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United States’ special envoy for climate change, Todd Stern, heaped praise on India and China’s emission reduction pledges under the Paris climate change agreement. He also outlined US’s desire to get each country to provide a White Paper on how they would further reduce their emissions by 2050, under the global climate agreement. He was giving testimony to a US senate sub-committee on the Paris agreement, on Tuesday.
Stern, who has been spearheading the Obama administration’s diplomacy on climate change since 2009, said that the US would not agree to a Paris agreement that legally binds countries to the pledges they have made — also known as the intended nationally determined contributions (INDCs).
When asked to comment by a senate member on India’s targets, Stern said, “Prime Minister Modi has made a pledge of adding 175 GW. That is a gargantuan target to achieve by 2022. A tremendous amount.” He also added, “(In) India’s INDC I think the strongest part is the (pledge to achieve) 40 per cent electric power from non-fossil sources by 2030. A part of that is the 175 GW renewable energy capacity target. Which for the economy of size of India, is a vast undertaking. I think that the 40 per cent non-fossil fuel mix (in the electricity capacity) is stronger than India’s emission intensity pledge, for example. But that is quite a significant pledge.”
On China, he said that it had made an “enormous pledge”. He noted that to meet its pledge China would have to add 900 GW of non-fossil sources between now and 2030 while US’s total energy consumption is 1,100 GW at present. “It is more than all the coal used in China today. It’s a huge undertaking.” When asked for the parameters set by the US to measure the success of the Paris agreement, Stern laid out five criteria. He said that the existing INDCs should be ambitious and they should be ratcheted up every five years. He said that countries should be required to submit White Paper on how they would achieve deeper reductions by 2050. He called it a White Paper outlining the strategy to achieve higher targets.
Stern added that the US would advocate a long term goal by the end of the century of decarbonising the economy, which implies deep emission reductions.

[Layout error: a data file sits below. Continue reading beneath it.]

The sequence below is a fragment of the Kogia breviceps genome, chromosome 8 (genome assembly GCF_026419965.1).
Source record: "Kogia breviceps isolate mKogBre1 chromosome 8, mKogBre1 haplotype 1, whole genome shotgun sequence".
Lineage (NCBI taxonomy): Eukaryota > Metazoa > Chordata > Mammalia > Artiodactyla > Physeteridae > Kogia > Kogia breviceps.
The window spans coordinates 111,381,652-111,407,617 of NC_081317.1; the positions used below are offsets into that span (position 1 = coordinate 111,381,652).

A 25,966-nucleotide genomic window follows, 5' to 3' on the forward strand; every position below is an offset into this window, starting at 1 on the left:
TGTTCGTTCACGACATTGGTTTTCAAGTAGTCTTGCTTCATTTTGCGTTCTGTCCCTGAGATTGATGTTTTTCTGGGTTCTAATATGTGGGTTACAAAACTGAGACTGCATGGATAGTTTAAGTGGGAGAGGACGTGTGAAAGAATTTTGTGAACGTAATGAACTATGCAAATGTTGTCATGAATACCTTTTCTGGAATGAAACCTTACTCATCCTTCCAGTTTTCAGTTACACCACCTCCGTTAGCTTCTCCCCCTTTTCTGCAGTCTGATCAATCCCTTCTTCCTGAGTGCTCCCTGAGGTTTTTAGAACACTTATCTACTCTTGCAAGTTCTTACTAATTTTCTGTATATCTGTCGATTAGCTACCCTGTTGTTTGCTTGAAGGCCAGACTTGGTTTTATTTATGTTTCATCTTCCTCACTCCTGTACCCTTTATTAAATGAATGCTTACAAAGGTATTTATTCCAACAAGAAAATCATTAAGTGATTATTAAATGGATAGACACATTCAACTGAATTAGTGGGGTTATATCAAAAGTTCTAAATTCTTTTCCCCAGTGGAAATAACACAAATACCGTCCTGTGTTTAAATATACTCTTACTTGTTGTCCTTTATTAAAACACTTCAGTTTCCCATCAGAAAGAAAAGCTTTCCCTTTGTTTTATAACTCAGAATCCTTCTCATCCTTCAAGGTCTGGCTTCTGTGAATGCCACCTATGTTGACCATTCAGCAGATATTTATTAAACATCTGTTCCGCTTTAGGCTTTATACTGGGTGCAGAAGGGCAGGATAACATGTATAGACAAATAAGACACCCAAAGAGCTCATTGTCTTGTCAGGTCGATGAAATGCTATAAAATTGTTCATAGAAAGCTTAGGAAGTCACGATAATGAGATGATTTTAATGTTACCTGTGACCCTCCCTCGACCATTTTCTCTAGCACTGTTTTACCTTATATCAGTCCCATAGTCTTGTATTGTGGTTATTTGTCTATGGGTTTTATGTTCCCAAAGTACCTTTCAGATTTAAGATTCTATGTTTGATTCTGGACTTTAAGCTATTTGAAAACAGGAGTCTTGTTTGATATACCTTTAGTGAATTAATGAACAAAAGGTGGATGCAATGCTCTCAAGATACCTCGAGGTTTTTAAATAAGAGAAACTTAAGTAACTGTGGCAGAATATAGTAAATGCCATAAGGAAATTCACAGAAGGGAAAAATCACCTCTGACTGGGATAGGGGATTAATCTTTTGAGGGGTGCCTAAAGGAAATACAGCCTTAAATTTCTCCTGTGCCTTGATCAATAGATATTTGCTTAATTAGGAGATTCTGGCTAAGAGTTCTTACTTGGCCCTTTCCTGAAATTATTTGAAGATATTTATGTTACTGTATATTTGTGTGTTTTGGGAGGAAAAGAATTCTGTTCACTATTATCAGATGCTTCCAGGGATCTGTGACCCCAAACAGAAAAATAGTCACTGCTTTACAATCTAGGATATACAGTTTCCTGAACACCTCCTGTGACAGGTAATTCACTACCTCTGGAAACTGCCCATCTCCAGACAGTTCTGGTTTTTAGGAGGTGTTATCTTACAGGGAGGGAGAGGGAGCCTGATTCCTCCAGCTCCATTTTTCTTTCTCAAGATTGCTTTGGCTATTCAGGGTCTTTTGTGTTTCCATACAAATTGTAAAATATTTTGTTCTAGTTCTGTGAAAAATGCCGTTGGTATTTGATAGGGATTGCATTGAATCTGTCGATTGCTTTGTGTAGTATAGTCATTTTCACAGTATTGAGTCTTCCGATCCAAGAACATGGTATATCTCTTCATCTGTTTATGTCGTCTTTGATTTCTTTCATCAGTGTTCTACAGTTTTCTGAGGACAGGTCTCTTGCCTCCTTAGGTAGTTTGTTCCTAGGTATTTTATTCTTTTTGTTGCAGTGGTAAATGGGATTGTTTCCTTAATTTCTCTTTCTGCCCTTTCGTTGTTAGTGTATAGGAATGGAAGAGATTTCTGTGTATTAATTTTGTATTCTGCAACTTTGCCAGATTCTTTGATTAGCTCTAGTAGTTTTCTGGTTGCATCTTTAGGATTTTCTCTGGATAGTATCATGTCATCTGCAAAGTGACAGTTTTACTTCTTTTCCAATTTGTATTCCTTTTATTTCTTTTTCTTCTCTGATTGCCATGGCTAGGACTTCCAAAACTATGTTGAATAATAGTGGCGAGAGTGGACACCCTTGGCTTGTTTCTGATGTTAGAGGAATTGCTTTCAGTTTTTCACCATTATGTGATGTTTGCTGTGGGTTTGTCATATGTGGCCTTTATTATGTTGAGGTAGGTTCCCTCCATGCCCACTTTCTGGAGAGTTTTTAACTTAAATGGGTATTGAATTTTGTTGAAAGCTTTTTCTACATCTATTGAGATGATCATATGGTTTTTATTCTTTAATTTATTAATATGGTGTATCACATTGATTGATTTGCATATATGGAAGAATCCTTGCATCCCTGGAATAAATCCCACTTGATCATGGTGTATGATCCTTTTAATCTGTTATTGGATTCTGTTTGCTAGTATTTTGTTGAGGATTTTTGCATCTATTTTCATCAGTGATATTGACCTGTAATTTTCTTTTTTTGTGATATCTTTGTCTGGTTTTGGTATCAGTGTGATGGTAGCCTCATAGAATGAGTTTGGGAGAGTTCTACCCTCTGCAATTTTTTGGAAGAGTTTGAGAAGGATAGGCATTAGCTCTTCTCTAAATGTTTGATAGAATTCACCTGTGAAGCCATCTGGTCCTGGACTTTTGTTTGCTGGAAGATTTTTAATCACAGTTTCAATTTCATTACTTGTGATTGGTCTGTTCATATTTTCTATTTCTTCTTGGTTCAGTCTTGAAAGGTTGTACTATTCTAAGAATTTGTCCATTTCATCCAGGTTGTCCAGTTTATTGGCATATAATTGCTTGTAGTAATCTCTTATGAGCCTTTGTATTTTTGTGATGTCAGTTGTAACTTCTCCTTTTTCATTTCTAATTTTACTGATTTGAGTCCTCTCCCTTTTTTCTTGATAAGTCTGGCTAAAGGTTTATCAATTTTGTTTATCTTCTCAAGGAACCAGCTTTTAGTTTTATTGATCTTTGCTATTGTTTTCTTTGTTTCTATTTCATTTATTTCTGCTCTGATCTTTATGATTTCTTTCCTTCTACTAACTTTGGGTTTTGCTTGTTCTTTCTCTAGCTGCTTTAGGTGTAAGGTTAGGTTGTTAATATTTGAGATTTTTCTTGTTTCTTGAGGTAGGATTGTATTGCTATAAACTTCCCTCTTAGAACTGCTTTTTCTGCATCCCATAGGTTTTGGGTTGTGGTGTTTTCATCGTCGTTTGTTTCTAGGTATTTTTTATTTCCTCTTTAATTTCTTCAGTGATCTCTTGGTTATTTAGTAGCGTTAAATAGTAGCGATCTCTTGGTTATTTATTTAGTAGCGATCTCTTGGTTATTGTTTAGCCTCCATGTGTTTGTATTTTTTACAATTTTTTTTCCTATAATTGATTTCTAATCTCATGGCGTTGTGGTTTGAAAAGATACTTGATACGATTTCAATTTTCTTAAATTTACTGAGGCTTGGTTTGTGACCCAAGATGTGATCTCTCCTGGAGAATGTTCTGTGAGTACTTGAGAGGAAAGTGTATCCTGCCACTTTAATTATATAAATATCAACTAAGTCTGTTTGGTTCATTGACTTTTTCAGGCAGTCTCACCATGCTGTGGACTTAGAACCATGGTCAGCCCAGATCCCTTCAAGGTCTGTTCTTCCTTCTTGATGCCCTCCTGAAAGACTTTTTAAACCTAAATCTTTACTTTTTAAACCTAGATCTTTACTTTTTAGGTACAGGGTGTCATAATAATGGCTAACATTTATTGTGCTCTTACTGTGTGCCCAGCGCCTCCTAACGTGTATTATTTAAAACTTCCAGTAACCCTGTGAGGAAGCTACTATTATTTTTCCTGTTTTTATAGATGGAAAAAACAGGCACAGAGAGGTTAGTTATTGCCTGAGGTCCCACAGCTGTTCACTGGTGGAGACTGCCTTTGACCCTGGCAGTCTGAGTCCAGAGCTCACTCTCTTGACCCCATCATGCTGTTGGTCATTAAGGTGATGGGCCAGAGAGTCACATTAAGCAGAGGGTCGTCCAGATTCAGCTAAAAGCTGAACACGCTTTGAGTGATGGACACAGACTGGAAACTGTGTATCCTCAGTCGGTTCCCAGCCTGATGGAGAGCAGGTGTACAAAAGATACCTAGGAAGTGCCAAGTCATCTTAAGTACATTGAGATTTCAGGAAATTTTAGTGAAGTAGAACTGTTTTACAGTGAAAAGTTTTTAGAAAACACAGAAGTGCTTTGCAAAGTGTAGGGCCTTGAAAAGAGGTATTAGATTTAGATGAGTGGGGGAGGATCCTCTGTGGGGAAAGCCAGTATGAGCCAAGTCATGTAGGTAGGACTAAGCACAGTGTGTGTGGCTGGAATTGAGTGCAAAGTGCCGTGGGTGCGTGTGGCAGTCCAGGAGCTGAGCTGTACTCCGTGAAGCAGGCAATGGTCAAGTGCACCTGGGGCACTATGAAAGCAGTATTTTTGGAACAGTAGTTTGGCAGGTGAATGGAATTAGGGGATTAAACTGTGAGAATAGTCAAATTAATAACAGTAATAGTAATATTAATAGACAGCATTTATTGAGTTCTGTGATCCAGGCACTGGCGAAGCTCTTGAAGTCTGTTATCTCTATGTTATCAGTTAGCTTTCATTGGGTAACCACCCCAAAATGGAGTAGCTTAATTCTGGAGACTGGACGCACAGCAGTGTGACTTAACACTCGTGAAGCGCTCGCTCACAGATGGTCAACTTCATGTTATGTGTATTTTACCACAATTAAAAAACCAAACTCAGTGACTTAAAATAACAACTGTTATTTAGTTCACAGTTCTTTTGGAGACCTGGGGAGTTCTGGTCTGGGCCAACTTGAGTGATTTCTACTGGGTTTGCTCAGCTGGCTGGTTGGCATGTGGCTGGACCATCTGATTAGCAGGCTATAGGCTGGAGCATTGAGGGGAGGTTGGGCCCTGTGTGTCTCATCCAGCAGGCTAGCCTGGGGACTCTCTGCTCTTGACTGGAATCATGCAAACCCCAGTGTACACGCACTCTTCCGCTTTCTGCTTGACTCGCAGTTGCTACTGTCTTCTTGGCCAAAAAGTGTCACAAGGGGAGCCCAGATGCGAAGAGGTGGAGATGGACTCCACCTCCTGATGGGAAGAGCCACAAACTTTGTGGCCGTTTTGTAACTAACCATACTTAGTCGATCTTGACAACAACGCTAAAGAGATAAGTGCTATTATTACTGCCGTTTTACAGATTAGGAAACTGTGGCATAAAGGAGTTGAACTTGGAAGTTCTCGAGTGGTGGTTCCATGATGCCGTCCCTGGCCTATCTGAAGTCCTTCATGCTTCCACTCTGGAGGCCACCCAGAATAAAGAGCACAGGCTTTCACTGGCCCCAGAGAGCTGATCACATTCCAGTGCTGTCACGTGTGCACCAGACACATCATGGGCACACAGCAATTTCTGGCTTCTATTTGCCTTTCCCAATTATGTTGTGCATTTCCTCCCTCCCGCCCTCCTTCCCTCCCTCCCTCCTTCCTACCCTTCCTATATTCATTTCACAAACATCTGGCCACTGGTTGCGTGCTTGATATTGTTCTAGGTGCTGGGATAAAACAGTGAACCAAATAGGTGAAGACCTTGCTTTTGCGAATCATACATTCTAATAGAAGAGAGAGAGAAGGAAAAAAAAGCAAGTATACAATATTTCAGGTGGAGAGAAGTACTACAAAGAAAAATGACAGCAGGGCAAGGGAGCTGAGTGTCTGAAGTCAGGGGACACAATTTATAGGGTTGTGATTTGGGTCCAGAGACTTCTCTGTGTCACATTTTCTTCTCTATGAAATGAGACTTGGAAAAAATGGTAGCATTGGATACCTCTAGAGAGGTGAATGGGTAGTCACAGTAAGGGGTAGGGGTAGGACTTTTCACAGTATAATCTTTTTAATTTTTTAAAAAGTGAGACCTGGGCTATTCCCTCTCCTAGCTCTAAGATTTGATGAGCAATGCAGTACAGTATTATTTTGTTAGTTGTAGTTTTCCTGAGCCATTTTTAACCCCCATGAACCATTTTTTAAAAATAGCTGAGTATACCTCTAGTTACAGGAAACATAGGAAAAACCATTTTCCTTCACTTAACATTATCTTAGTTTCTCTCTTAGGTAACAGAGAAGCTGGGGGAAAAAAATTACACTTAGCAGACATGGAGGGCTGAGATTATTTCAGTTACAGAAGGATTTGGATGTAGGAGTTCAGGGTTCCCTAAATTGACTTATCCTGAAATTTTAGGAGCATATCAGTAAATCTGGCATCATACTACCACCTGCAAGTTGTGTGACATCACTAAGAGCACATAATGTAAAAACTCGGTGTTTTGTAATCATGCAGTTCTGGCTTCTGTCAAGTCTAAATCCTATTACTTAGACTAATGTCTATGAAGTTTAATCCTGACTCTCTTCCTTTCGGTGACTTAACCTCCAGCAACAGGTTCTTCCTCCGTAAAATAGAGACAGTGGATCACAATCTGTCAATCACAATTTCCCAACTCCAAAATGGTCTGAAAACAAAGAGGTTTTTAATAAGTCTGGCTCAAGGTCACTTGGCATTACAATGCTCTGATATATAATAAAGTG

As the fifth and last criterion, he said that the US, along with French hosts, would push for inclusion of non-state actors in the agreement, including actions by states, cities, corporates and the bilateral deals between countries. He also said that one of the successes of the US’s advocacy for the Paris agreement has been to breach the firewall between developed and developing countries, referring to the differentiated responsibilities developed and developing countries have under the UN Framework Convention on Climate Change.
Sources in the Like Minded Developing Countries (LMDC) group said that they did not get clarity at the on-going formal UN negotiations, yet, on the White Paper the US was talking about and that the group was circumspect about coupling in non-state actors’ contributions to the agreement, which is between countries.
LMDC’s chief spokesperson Gurdial Singh Nijar had earlier pointed out that the global community was already bending back to accommodate the US and its domestic compulsions – which it would not have done for a country that is not a superpower.
US President Barack Obama would need to get a two-third vote favouring a deal from the US senate in case the targets are legally binding under the Paris agreement, experts have explained.
If the targets are not binding and countries only give legal guarantee of trying to achieve it, the experts aver Obama could avoid the need to get a senate approval where the opposition Republicans hold majority. The present draft of the Paris draft holds the options of having a legally-binding ‘implementation agreement’ where the pledges are in particular kept out of any legal obligation.